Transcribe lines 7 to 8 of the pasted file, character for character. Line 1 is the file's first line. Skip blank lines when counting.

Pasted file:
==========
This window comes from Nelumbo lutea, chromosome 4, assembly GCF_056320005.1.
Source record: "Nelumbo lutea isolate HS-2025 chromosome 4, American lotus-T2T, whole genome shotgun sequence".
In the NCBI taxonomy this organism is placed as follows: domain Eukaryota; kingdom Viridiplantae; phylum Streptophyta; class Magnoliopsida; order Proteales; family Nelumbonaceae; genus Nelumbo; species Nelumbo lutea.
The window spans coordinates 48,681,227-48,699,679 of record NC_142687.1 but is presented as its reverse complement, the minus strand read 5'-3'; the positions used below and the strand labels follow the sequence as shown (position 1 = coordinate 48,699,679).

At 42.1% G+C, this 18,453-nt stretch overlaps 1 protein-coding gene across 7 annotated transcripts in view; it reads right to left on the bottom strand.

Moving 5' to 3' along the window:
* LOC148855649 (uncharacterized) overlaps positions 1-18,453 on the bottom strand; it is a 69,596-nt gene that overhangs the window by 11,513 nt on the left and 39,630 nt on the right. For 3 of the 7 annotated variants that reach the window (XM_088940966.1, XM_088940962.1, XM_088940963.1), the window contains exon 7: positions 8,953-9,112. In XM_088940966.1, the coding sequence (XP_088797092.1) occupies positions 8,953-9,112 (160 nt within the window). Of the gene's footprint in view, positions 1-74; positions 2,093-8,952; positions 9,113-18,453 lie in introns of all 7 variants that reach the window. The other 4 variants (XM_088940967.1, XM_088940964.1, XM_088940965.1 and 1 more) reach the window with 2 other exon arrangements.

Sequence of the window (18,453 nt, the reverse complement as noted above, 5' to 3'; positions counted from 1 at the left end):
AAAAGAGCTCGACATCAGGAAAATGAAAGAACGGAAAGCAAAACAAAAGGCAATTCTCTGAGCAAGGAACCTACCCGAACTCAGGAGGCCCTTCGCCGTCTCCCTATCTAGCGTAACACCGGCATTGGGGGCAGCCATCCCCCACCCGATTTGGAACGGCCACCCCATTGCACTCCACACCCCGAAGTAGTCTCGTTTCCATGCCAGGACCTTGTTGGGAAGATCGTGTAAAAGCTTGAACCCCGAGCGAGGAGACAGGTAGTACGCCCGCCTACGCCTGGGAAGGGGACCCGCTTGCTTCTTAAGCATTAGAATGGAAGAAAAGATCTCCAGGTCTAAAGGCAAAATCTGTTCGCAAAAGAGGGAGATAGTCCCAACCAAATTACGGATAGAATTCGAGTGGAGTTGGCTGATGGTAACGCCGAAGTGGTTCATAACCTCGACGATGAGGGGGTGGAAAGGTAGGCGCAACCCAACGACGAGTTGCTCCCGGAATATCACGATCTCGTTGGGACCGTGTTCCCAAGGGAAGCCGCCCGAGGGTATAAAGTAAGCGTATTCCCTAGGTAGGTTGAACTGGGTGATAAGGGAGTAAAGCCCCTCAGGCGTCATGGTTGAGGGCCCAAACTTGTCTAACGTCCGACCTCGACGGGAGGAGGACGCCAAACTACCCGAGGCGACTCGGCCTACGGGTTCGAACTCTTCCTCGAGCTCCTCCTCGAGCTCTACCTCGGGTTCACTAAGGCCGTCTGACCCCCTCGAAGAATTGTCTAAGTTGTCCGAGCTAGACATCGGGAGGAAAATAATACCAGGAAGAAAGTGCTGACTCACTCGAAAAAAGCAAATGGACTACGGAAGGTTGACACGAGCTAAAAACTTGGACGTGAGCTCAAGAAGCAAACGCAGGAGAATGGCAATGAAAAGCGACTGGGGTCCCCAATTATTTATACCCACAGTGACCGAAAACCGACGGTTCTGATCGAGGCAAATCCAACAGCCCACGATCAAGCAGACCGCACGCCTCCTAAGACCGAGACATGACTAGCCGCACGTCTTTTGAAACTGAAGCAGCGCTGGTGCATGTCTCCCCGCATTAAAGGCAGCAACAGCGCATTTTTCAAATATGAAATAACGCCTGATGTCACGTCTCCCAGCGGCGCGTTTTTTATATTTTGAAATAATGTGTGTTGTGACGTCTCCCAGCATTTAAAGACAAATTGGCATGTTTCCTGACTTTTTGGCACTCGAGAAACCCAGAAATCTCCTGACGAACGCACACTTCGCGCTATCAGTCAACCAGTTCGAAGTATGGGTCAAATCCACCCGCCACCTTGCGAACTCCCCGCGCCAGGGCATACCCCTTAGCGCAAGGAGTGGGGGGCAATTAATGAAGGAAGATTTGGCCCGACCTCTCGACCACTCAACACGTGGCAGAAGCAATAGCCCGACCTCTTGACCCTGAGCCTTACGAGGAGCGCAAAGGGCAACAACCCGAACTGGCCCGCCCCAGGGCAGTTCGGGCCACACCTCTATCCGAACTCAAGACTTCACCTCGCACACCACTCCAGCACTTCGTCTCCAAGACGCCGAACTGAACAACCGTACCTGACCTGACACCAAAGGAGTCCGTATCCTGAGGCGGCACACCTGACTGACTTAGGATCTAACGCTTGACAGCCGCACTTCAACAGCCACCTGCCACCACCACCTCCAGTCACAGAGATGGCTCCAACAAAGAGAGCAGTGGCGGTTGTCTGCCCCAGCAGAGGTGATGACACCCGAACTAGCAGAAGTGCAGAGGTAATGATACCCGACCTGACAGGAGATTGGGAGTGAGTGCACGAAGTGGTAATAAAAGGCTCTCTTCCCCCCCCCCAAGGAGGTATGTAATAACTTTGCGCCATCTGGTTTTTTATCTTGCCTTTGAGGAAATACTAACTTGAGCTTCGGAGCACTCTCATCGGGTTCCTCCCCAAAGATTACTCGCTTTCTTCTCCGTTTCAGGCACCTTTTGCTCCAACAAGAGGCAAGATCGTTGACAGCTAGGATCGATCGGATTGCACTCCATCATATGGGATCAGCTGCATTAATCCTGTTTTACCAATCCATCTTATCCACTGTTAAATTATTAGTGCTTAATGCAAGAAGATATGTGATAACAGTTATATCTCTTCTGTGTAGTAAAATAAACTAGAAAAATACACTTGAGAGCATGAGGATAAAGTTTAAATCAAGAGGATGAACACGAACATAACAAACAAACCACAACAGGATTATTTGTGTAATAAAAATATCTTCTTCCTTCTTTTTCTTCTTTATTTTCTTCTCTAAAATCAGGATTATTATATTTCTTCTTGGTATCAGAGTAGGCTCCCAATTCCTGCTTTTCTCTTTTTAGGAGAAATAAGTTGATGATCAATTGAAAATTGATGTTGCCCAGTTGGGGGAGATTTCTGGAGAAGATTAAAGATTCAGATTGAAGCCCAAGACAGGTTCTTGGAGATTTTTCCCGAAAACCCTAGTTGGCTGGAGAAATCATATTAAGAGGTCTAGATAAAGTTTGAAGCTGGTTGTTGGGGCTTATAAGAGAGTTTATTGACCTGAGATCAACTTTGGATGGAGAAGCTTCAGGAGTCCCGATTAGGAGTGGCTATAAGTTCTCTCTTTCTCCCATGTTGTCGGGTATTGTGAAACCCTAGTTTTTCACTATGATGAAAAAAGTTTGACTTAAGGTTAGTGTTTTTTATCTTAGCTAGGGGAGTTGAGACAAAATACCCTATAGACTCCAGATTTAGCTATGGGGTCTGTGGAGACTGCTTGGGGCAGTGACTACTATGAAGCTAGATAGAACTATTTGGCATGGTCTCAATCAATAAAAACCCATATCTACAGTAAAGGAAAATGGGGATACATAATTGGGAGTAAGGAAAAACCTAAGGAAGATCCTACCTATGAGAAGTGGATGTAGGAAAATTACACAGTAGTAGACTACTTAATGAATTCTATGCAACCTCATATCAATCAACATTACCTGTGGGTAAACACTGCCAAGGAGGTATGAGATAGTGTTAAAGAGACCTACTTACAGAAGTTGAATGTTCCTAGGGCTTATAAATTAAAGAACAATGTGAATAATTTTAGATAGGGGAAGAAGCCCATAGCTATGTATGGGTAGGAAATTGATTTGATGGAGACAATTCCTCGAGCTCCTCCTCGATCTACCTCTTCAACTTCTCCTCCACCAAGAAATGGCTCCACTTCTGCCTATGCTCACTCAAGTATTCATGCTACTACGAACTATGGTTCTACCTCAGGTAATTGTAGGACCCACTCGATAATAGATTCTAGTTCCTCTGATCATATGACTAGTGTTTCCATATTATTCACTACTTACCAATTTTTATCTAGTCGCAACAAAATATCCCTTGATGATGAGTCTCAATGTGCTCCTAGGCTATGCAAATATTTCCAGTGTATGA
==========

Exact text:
* LOC148855649 (uncharacterized) overlaps positions 1-18,453 on the bottom strand; it is a 69,596-nt gene that overhangs the window by 11,513 nt on the left and 39,630 nt on the right. For 3 of the 7 annotated variants that reach the window (XM_088940966.1, XM_088940962.1, XM_088940963.1), the window contains exon 7: positions 8,953-9,112. In XM_088940966.1, the coding sequence (XP_088797092.1) occupies positions 8,953-9,112 (160 nt within the window). Of the gene's footprint in view, positions 1-74; positions 2,093-8,952; positions 9,113-18,453 lie in introns of all 7 variants that reach the window. The other 4 variants (XM_088940967.1, XM_088940964.1, XM_088940965.1 and 1 more) reach the window with 2 other exon arrangements.

Sequence of the window (18,453 nt, the reverse complement as noted above, 5' to 3'; positions counted from 1 at the left end):